Delete negative criticisim
Whatever level of sport you participate at negative criticism can have an adverse effect on your performance – if you don’t know how to deal with it. There are lots of simple and effective ways to deal with negative criticism so that it does not have a negative impact on your sports performance. Learn to constructive advice on board and know how to move forward with well intentioned guidance and at the same time learn how to brush off negative comments which are ill intentioned. Sport psychology can help you distinguish between well intentioned counsel and ill informed comments so you can take on board that which is positive and play your sport with a learned optimism.

Reduce Anxiety
Anxiety is a feeling of apprehension, often unfounded and is frequently accompanied by physiological arousal. Behavioural checklists and electophysiological measurements provide assessments of anxiety. Sport psychologists will often refer to trait and state anxiety. Trait anxiety is a tendency in ones personality to perceive a situation as threatening and to always elicit symptoms of state anxiety when confronted with such a situation. State anxiety on the other hand is an instant emotional response to a given situation. The athlete might feel afraid or apprehensive given a certain situation but it may not necessarily be a feature of their personality. Ten athletes playing the same game are likely to perceive the game differently in many ways. The key to reducing anxiety is to identify situations which are threatening and then learn and apply the skills which your sport psychologist will explain to you. You may find it useful to compare your measure of anxiety before and after intervention to see how far you have come in reducing your anxiety levels.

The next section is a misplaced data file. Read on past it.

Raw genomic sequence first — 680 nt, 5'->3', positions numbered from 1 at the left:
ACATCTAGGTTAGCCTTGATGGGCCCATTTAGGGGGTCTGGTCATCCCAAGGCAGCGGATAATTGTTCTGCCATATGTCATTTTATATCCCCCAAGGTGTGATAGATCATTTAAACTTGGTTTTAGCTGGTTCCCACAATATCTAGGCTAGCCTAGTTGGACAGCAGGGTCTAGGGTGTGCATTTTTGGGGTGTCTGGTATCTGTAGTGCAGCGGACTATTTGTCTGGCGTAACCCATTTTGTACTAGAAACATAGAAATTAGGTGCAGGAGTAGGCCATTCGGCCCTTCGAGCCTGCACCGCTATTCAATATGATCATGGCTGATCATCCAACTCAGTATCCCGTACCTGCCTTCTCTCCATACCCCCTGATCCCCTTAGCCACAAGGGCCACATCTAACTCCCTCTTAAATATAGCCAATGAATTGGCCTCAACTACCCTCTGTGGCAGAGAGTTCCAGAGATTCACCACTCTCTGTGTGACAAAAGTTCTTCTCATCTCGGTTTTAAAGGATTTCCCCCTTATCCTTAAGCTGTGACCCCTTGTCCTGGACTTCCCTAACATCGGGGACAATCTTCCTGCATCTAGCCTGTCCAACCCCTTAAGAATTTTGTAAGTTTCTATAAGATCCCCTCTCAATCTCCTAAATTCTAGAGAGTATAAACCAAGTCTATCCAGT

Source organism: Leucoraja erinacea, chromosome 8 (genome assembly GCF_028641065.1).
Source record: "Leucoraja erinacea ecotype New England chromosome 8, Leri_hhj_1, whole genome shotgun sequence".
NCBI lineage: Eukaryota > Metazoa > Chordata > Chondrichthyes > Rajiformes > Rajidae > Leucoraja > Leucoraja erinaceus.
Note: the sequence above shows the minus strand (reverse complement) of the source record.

Remove psychological blocks
Roger Bannister’s four minute mile is probably the best known example of a psychological ‘block’. Before Roger Bannister ran the mile in less than 4 minutes most runners ran average times of 4:02, 4:01 and in the first year and a half after Roger Bannister’s achievement 16 more athletes had also broken the elusive 4 minute barrier. These 16 athletes did not suddenly train differently. They, like most others never really believed that it was possible to run the mile in less than four minutes. Once one person achieved it, that psychological block was removed and these athletes and many more after were no longer limiting their performance with limiting beliefs.
You can work with your sport psychologist to explore any mental ‘blocks’ you may have and break down barriers so that you reach your target goals and maybe even set more ambitious ones!

Stop ‘choking’
‘Choking’ refers to a failure to perform to one’s usual level. It is usually caused by a high level of anxiety which adversely affects one’s performance. Realistic goals, high self esteem and imagery can be used to prevent this from happening. Sport psychology can offer you an array of techniques to prevent ‘choking’ from occurring. It is also possible to identify and eliminate pychosomatic feelings of sickness/nausea.